What is the Money Laundering Control Act?
The Money Laundering Control Act of 1986 is a United States Act of Congress that made money laundering a federal crime. It prohibits individuals from engaging in a financial transaction with proceeds that were generated from certain specific crimes, known as Specified Unlawful Activities (SUAs). There is no minimum value, the transaction does not need to involve a financial institution and the individual does not need to succeed in disguising the money for the action to be a crime.
What is the Bank Secrecy Act?
The Bank Secrecy Act (BSA), also known as the Currency and Foreign Transactions Reporting Act and sometimes referred to as Anti-Money Laundering law (AML) or jointly as BSA/AML is the US law that requires financial institutions in the US to detect, deter, prevent and disrupt money laundering activity and terrorist financing networks. Every financial institution must have a written, board-approved AML program to ensure compliance with the BSA. In 2001, The US Patriot Act amended the BSA, requiring financial institutions to maintain more formal AML programs requiring certain types of financial institutions to use a Customer Identification Program (CIP) with risk-based approach.
How do you comply with the Bank Secrecy Act?
To comply with the BSA, all financial institutions must have a Customer Identification Program (CIP) in place and use a risk-based approach to verify the identity of all customers to ensure they are who they say they are. This includes keeping up a record of the information used to verify the person’s identity, and whether they appear on a Sanction list. The BSA act requires financial institutions to have internal control systems in place for ongoing compliance. This includes ongoing monitoring of the business relationship. They must also make an individual or individuals responsible for coordinating and monitoring day-to-day compliance and provide AML compliance training to all appropriate personnel. As part of the AML program, BSA regulations also require all financial institutions monitor the account for suspicious activity and report this to the Financial Crimes Enforcement Network (FinCEN) if found.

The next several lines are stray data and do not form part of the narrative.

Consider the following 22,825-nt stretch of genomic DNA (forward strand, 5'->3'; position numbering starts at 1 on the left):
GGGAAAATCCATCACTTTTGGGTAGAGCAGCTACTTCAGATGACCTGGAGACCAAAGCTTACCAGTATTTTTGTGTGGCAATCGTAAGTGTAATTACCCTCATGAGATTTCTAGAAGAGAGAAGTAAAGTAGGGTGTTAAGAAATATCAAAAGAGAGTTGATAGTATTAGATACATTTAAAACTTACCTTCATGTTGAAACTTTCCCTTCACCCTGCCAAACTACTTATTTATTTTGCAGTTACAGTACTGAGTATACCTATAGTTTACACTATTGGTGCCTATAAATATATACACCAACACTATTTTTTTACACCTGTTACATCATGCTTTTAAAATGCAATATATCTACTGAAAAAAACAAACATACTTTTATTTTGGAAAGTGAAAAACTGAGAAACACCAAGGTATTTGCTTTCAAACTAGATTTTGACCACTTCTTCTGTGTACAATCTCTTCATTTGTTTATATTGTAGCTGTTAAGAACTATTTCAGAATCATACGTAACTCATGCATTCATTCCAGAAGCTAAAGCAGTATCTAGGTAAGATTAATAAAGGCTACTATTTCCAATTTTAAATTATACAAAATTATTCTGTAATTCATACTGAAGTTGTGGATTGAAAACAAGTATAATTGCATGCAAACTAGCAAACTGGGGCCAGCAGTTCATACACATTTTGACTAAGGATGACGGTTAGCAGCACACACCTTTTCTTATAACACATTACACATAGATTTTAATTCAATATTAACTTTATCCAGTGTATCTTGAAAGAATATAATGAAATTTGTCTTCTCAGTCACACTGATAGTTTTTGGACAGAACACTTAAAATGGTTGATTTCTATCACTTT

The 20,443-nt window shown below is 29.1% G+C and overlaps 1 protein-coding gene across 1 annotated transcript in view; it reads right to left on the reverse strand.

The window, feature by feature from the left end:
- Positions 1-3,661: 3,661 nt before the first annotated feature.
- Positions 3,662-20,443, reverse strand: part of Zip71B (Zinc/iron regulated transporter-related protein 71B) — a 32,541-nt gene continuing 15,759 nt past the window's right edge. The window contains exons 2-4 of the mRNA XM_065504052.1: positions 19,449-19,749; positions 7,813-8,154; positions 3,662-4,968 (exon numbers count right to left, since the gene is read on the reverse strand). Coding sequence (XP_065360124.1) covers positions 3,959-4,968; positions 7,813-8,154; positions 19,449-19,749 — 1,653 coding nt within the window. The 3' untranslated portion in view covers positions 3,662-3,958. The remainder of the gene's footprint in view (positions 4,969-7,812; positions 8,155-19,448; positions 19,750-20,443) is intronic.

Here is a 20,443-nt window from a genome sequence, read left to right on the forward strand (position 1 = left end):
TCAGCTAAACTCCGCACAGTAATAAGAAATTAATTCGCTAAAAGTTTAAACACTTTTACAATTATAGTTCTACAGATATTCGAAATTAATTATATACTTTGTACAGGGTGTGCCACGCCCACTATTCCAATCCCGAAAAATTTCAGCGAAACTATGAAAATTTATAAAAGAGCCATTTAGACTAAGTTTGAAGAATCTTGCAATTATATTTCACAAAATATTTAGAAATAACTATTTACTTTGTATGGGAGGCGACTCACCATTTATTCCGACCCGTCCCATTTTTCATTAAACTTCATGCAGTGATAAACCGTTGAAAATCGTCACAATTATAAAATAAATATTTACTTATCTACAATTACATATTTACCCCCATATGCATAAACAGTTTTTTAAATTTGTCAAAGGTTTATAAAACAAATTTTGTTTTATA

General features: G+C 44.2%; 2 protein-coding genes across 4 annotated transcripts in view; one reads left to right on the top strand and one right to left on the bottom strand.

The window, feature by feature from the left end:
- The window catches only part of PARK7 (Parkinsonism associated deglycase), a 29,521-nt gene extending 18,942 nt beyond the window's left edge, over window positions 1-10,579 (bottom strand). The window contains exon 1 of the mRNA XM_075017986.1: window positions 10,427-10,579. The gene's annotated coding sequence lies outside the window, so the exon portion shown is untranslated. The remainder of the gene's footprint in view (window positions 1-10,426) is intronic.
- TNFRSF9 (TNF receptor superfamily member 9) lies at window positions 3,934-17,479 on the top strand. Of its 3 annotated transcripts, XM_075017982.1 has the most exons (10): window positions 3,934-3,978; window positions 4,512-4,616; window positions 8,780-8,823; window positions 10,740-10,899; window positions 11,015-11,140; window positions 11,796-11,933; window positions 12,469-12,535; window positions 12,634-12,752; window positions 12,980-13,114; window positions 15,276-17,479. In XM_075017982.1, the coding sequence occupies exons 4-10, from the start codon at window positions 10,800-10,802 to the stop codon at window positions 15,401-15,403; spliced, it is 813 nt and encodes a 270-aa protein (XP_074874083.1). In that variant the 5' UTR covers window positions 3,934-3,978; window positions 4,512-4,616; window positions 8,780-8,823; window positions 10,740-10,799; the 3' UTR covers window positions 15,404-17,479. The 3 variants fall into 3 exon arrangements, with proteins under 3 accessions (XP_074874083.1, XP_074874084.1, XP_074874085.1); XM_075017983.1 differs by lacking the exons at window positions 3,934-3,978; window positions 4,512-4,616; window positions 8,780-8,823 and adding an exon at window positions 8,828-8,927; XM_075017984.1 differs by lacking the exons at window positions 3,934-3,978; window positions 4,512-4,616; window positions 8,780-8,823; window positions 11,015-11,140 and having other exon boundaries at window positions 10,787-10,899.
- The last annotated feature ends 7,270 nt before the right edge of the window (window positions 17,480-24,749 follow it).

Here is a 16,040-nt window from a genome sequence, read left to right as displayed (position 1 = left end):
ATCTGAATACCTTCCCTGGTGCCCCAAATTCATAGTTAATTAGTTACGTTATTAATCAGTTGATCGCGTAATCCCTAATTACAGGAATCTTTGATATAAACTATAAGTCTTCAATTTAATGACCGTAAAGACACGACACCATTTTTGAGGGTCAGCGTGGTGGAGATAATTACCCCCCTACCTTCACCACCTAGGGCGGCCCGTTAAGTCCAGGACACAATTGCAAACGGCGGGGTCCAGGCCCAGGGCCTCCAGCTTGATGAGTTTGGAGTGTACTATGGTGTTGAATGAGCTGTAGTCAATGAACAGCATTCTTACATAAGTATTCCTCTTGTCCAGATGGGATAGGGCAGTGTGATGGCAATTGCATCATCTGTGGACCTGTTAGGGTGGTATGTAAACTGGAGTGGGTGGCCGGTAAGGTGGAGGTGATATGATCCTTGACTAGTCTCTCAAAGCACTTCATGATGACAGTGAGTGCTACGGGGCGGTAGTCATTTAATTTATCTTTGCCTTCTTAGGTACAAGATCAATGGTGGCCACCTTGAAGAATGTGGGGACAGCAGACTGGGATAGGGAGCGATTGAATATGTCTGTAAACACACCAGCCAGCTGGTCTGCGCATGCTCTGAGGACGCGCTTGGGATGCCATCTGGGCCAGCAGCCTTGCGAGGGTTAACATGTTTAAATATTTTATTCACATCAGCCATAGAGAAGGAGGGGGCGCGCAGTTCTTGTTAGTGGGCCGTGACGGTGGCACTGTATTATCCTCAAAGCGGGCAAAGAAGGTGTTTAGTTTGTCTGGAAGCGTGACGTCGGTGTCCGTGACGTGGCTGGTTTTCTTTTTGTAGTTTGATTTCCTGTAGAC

What are the penalties for non-compliance with BSA/AML regulations?
Failure to comply with BSA/AML laws has severe consequences. Any individual found guilty of wilful BSA violations is subject to criminal fines of up to $250,000 or five years in prison, or both. If the individual wilfully violates BSA regulations while also breaking another law or committing other criminal activity, they are subject to a fine of up to $500,000 or ten years in prison, or both. Institutions that violate BSA rules can be subject to a fine of up to $1 million or twice the value of the transaction, whichever is greater. The federal banking agencies and FinCEN also have the authority to bring civil penalty actions. They can remove individuals and institutions from banking and can issue fines of hundreds of millions of dollars.
How can I ensure compliance with US money laundering regulations?
The most reliable way to ensure your business is complying with the BSA and that your CIP is fit for purpose is to adopt an electronic verification platform. SmartSearch completes full AML checks in seconds and documents every check to ensure you have a full and complete compliance record. Every AML check includes sanctions and PEP screening with enhanced due diligence triggered on any matches, while our ongoing monitoring alerts you to any changes you need to be aware of.
Who needs to comply with the Bank Secrecy Act?
The BSA requires all traditional financial institutions - banks, savings associations, credit unions and thrifts – as well as non-bank financial institutions - securities dealers and money services businesses - to perform anti-money laundering checks, keep records of those checks and alert authorities of anything suspicious in order to maintain a compliant position.